Jared Wyllys

Jared Wyllys

Last night, I got a notification on my phone that the MLB app would livestream each of Aaron Judge’s at-bats in his game against the Pirates. ESPN was going to cut to his plate appearances as well, regardless of the Wednesday night game they had on air.

Judge has 60 home runs this season, putting him one short of Roger Maris’s American League record, set in 1961. Though Barry Bonds, Mark McGwire, and Sammy Sosa have all had more home runs in a season, those have been in the National League. That leaves Judge with the very realistic chance of tying and then breaking Maris’s record that has stood for six decades.

We’re not to the point of cutting away to watch his at-bats yet, but Albert Pujols is sitting at 698 career home runs. If he hits two more, he will join only Bonds, Hank Aaron, and Babe Ruth with at least 700. Of the almost 23,000 major league players in the game’s history, Pujols would join company so elite that it’s a list of just three other names.

It’s very rare for there to be two players both chasing major milestones at the same time. The 1998 home run race between McGwire and Sosa was probably the last time we’ve seen something like this. This is making baseball must-see television for a time. A rare thing in late September when college and professional football are in full swing. A rare thing too that we know we’re seeing something really special happen in real time. That we know we need to turn on the TV or radio so we can be a part of a major event as it is taking place. When Judge plays tonight — fittingly on national television against the Red Sox — we should all be watching because it might be the night he hits number 61. When Pujols gets to 699, we should all tune in when he plays next, in order to have the chance to see when he makes history.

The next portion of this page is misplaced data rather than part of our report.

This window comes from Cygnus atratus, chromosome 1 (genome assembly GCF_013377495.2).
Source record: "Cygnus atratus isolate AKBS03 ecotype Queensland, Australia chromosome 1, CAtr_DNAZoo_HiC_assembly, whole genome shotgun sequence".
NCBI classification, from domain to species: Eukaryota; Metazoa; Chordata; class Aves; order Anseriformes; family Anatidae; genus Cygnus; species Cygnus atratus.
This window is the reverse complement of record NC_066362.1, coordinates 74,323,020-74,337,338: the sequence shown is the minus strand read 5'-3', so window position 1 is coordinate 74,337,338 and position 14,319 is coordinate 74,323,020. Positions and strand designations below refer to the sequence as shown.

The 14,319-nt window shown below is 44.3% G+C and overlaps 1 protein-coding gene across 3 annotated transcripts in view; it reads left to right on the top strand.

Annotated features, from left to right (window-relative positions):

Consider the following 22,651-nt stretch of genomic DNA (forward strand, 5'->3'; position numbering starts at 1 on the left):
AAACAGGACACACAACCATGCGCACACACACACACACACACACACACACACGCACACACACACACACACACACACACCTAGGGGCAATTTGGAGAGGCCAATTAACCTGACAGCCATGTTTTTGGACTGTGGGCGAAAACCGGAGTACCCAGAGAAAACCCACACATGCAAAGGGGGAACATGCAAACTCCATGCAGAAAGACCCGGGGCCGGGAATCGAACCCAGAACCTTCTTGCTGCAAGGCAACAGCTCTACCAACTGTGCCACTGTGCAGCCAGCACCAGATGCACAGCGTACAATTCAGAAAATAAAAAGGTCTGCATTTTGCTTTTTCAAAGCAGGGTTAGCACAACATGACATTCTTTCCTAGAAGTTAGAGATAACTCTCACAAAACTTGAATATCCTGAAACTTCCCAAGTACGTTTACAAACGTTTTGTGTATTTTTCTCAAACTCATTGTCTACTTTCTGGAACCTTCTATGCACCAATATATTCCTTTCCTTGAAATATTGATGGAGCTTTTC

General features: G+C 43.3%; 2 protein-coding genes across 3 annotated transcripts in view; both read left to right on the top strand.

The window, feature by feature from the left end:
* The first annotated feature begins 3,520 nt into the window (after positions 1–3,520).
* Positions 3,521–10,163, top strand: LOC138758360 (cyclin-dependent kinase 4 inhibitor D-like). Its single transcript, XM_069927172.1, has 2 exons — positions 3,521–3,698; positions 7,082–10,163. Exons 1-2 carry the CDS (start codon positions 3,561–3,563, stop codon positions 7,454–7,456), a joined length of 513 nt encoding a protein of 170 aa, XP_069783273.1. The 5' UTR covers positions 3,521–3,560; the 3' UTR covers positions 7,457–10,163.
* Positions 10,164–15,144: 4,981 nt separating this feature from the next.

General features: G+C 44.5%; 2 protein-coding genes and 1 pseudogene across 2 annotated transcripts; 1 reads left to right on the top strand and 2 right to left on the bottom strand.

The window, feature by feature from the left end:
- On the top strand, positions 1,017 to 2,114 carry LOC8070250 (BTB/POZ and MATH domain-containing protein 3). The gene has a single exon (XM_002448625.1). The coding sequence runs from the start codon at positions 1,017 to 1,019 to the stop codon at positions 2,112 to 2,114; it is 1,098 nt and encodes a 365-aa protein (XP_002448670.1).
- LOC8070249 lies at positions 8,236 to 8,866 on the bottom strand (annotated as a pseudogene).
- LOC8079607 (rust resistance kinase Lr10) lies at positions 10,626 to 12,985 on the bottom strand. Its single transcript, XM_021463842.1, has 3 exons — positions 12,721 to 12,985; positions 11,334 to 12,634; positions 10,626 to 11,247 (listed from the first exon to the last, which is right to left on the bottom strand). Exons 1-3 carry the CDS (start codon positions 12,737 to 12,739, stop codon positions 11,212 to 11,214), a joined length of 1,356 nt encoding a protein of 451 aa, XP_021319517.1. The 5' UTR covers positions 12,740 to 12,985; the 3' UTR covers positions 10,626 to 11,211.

It’s great when sports do that for us. When the big moment is ready and waiting, and we just have to be watching or listening. When the “must-see” thing is taking place, and we knew in advance to watch for it.

Life has plenty of must-see moments outside of sports. We know to savor holidays, weddings, and vacations. But there are also a lot of must-see moments that can catch us unaware. On Sunday, I ran my first half marathon, and I knew getting across the finish line would be a special moment, but I also got the surprise of two of my sons running out to meet me and joining me for the last 80 yards or so. As we were running together, my oldest looked up at me and said, “You got this, Daddy!” That’s a moment I won’t forget. I expected to feel joy at finishing; I did not expect the added joy of finishing the way I did.

There are also a lot of smaller moments that stick with us — good conversations in the car while running errands, laughing hard over something together as a family, an unexpected tradition that starts out of nowhere — that are even harder to see coming. They can be really easy to miss altogether. Capturing those requires a certain degree of presence. Two thoughts credited to the Greek philosopher Epictetus seem apt here: “You become what you give your attention to. If you yourself don’t choose what thoughts and images you expose yourself to, someone else will.” and “The fool, with all his other faults, has this also, he is always getting ready to live.”

Sometimes we get clear signals when there’s something happening that we need to see. Something that we’re going to want to remember, and we can be deliberate about paying attention. Way more often, however, there is no signal. It just happens, and we have to be in charge of knowing when the must-see moment is unfolding.

Jared is a freelance baseball writer who lives in suburban Chicago with his wife and four young children who share his love of baseball. When he's not doing that, he teaches and reads baseball history.

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